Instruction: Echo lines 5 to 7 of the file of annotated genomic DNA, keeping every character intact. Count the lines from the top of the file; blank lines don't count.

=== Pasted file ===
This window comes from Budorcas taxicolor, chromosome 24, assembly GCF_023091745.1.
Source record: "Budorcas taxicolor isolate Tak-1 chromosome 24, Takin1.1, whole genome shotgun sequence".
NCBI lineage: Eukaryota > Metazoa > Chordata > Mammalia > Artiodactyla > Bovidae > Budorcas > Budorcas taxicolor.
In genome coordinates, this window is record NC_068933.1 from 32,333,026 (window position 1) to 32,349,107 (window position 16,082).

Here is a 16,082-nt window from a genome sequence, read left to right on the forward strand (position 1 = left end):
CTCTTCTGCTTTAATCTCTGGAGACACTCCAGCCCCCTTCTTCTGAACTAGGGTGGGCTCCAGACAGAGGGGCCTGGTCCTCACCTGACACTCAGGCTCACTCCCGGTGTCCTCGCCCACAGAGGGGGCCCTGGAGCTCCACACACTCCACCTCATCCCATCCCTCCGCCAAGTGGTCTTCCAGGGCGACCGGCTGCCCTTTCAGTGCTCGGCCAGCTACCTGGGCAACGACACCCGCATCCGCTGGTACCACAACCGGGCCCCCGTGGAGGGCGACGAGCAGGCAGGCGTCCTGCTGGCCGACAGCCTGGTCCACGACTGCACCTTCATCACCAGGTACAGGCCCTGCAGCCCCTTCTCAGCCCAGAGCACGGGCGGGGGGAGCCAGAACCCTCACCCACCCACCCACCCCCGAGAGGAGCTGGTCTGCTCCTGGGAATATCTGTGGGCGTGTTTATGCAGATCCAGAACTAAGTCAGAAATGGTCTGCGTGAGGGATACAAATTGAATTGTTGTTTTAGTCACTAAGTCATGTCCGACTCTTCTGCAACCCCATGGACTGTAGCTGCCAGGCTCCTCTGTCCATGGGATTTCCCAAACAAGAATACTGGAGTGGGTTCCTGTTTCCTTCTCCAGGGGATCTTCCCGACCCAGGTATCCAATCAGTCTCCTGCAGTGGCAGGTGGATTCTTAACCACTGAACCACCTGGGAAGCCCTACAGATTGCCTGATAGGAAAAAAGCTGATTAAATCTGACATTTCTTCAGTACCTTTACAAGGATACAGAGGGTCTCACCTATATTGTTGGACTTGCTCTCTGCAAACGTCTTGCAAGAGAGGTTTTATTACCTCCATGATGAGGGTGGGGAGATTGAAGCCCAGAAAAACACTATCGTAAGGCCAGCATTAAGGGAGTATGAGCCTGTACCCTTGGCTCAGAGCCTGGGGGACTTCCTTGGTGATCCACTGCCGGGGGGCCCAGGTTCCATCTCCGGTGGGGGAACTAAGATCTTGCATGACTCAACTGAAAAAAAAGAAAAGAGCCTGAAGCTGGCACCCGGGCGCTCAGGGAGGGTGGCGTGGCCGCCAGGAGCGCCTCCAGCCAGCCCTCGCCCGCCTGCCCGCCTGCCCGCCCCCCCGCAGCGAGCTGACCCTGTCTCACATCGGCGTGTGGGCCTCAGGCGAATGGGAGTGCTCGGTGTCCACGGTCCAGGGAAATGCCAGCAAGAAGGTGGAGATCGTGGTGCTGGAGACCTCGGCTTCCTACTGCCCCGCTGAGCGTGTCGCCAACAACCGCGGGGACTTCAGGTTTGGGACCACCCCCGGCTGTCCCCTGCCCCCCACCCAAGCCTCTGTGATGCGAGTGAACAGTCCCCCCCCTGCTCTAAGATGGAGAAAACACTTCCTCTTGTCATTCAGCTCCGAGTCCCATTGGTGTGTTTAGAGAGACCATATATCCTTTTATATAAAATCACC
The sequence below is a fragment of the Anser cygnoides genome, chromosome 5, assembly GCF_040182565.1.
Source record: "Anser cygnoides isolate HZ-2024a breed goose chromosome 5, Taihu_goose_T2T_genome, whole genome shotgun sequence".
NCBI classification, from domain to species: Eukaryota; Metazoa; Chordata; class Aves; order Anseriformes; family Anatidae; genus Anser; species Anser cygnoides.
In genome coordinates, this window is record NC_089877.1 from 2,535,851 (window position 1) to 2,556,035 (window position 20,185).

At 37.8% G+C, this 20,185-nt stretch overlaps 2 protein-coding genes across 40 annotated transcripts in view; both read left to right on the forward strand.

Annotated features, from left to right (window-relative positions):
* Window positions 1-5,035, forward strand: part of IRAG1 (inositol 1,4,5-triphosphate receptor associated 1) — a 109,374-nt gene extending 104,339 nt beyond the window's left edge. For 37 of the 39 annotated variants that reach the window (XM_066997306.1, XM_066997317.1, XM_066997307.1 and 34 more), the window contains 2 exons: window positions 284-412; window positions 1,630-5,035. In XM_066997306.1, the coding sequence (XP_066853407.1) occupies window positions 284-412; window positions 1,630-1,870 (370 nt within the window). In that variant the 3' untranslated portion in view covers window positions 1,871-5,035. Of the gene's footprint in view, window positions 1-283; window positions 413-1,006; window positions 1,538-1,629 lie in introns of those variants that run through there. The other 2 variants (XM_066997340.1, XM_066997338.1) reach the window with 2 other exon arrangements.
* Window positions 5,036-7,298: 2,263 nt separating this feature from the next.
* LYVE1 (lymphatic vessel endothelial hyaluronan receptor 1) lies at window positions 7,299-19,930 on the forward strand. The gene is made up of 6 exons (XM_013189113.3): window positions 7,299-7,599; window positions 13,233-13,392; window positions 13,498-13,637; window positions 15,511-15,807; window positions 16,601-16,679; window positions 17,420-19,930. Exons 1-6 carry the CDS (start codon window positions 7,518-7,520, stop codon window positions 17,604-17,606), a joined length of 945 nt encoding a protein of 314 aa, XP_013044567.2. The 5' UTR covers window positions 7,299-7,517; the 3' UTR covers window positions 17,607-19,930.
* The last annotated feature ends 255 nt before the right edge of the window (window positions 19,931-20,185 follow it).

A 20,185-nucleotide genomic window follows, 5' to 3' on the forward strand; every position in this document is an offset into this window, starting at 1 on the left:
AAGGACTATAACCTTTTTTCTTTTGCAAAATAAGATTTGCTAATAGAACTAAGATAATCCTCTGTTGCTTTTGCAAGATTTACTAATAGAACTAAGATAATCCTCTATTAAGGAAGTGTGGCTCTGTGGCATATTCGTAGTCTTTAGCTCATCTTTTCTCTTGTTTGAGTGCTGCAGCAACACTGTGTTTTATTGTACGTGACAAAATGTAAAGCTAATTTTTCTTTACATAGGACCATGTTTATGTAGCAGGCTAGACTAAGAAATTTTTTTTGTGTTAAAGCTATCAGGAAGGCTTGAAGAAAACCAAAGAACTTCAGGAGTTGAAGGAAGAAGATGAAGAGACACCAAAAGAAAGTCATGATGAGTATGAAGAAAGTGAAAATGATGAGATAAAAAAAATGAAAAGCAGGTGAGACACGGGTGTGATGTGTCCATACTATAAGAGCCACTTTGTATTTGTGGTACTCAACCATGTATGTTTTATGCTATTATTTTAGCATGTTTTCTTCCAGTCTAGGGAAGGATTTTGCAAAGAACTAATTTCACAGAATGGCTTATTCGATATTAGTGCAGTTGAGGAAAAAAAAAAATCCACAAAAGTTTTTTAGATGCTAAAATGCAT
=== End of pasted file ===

Here is a 16,082-nt window from a genome sequence, read left to right on the forward strand (position 1 = left end):
CTCTTCTGCTTTAATCTCTGGAGACACTCCAGCCCCCTTCTTCTGAACTAGGGTGGGCTCCAGACAGAGGGGCCTGGTCCTCACCTGACACTCAGGCTCACTCCCGGTGTCCTCGCCCACAGAGGGGGCCCTGGAGCTCCACACACTCCACCTCATCCCATCCCTCCGCCAAGTGGTCTTCCAGGGCGACCGGCTGCCCTTTCAGTGCTCGGCCAGCTACCTGGGCAACGACACCCGCATCCGCTGGTACCACAACCGGGCCCCCGTGGAGGGCGACGAGCAGGCAGGCGTCCTGCTGGCCGACAGCCTGGTCCACGACTGCACCTTCATCACCAGGTACAGGCCCTGCAGCCCCTTCTCAGCCCAGAGCACGGGCGGGGGGAGCCAGAACCCTCACCCACCCACCCACCCCCGAGAGGAGCTGGTCTGCTCCTGGGAATATCTGTGGGCGTGTTTATGCAGATCCAGAACTAAGTCAGAAATGGTCTGCGTGAGGGATACAAATTGAATTGTTGTTTTAGTCACTAAGTCATGTCCGACTCTTCTGCAACCCCATGGACTGTAGCTGCCAGGCTCCTCTGTCCATGGGATTTCCCAAACAAGAATACTGGAGTGGGTTCCTGTTTCCTTCTCCAGGGGATCTTCCCGACCCAGGTATCCAATCAGTCTCCTGCAGTGGCAGGTGGATTCTTAACCACTGAACCACCTGGGAAGCCCTACAGATTGCCTGATAGGAAAAAAGCTGATTAAATCTGACATTTCTTCAGTACCTTTACAAGGATACAGAGGGTCTCACCTATATTGTTGGACTTGCTCTCTGCAAACGTCTTGCAAGAGAGGTTTTATTACCTCCATGATGAGGGTGGGGAGATTGAAGCCCAGAAAAACACTATCGTAAGGCCAGCATTAAGGGAGTATGAGCCTGTACCCTTGGCTCAGAGCCTGGGGGACTTCCTTGGTGATCCACTGCCGGGGGGCCCAGGTTCCATCTCCGGTGGGGGAACTAAGATCTTGCATGACTCAACTGAAAAAAAAGAAAAGAGCCTGAAGCTGGCACCCGGGCGCTCAGGGAGGGTGGCGTGGCCGCCAGGAGCGCCTCCAGCCAGCCCTCGCCCGCCTGCCCGCCTGCCCGCCCCCCCGCAGCGAGCTGACCCTGTCTCACATCGGCGTGTGGGCCTCAGGCGAATGGGAGTGCTCGGTGTCCACGGTCCAGGGAAATGCCAGCAAGAAGGTGGAGATCGTGGTGCTGGAGACCTCGGCTTCCTACTGCCCCGCTGAGCGTGTCGCCAACAACCGCGGGGACTTCAGGTTTGGGACCACCCCCGGCTGTCCCCTGCCCCCCACCCAAGCCTCTGTGATGCGAGTGAACAGTCCCCCCCCTGCTCTAAGATGGAGAAAACACTTCCTCTTGTCATTCAGCTCCGAGTCCCATTGGTGTGTTTAGAGAGACCATATATCCTTTTATATAAAATCACC
The sequence below is a fragment of the Anser cygnoides genome, chromosome 5, assembly GCF_040182565.1.